The remodeling is part of an overall strategy to move Black-eyed Pea away from family dining and firmly entrench it as the casual chain it was originally created to be, Schmidt said.
Black-eyed Pea’s competitors are Applebee’s and Chili’s, not Denny’s or the coffee shops of the world, he said. They are targeting Baby Boomers, older customers who dine out more frequently.
The Colorado stores are being remodeled inside and out. Black-and-white awnings will replace the old green ones, and clear lamps will be installed for the outside lighting instead of frosted ones. The green and yellow interior is giving way to black, brown and woods. The plastic tablecloths have been discarded. Walls are adorned with Western artwork instead of knickknacks and sports memorabilia.
“It was real kitschy–painted cows, sports equipment, farm implements, canning jars,” said Van Home as he and Schmidt sat down for a lunch of soup and salad at the Englewood, Cob., store.
“We went with an American West look,” Schmidt said. “West says what?”
“Freedom, independence, spirit, American spirit,” Van Horne answered. “It’s more of a Ralph Lauren West.”
The menu also is being revamped. Classic comfort foods like pot roast, meat loaf and chicken-fried steak still are emphasized. And the stores continue to make everything from scratch, including salad dressings and breads. But the menu offers more appetizers, seafood and grilled items. The average check, however, remains a little more than $8.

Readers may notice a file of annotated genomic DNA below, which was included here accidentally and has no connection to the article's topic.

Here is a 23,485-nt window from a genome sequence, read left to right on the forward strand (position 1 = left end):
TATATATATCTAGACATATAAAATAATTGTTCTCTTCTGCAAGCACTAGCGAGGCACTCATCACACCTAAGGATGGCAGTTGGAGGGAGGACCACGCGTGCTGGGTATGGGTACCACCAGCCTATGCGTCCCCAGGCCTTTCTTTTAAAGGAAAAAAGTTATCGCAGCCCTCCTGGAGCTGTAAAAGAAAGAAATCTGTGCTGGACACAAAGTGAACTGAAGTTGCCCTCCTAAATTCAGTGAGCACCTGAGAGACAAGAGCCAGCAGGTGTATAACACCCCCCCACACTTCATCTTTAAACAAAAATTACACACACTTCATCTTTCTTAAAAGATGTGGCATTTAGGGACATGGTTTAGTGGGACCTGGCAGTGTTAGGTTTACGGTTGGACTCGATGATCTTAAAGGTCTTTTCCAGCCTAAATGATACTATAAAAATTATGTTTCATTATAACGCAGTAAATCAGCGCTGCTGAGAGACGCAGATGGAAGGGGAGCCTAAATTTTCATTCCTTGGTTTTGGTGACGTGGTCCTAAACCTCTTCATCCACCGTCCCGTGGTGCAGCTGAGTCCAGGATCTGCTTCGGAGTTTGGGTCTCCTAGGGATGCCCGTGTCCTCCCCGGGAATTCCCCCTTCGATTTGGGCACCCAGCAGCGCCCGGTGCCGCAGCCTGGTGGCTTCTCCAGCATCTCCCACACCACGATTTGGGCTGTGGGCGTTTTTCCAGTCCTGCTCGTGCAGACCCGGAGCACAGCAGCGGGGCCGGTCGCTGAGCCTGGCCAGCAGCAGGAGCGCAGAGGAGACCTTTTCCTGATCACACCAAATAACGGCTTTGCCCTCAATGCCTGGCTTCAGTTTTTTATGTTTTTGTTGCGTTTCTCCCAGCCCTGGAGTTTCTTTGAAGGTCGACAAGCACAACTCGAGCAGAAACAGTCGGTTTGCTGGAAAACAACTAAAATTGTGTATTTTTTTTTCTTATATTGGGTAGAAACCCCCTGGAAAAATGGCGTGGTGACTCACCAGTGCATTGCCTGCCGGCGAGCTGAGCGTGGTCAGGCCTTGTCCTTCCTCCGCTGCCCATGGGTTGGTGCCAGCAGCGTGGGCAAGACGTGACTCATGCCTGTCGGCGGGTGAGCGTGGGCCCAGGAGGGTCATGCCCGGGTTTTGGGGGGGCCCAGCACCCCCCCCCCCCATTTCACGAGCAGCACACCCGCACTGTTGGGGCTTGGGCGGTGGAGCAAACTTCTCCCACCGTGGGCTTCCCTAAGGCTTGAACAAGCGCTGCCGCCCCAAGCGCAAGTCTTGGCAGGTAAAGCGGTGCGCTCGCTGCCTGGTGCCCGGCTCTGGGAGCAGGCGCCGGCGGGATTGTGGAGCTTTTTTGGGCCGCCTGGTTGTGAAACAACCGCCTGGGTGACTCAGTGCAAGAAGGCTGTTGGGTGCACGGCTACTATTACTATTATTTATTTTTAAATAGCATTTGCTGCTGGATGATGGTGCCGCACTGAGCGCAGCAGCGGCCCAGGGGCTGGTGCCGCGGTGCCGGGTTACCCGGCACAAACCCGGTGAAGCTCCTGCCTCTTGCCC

The bar also was opened up and made visible from across the room. Black-eyed Pea always has served alcohol–a characteristic of causal dining, not family restaurants.
“The person who started it 25, 27 years ago, wanted you to be able to get a chicken-fried steak and a martini,” Schmidt said.
The Colorado group hopes the changes will increase beverage sales 25 percent to 50 percent.
“Alcohol is a small percentage of our mix,” Van Horne said. “We’d like to see it move up.”
The goal is not so much to promote alcohol but rather the sense of fun and energy it connotes, said Langford, who has overseen similar changes to a prototype store in Hendersonville, Tenn.
The Texas stores have yet to go through the complete transformation although they have begun some changes, he said.
“We don’t want to copy them, but be directionally consistent with what they are doing in Colorado,” Langford said. “We’ve taken a lot out. It was very cluttered, no real sense of being bright or energetic.”
They removed items associated with family dining, such as toy machines in the entrance. Customers now pay their tabs at the table, rather than at a cash register near the door.
Black-eyed Pea had slipped over the years more toward the family-dining end of the spectrum, Langford said. When he came to the company, he found a chain that was confused about its identity.
“If you were to draw a continuum, with the far left distinctively family, say, Denny’s,” he explained, “and the far right is distinctively casual–say, the Cheesecake Factory–Black-eyed Pea had fallen just left of center of what should be distinctively casual. We don’t want to move all the way to where Cheesecake is. We just need to get right of center and do what we have to do to hold it there.”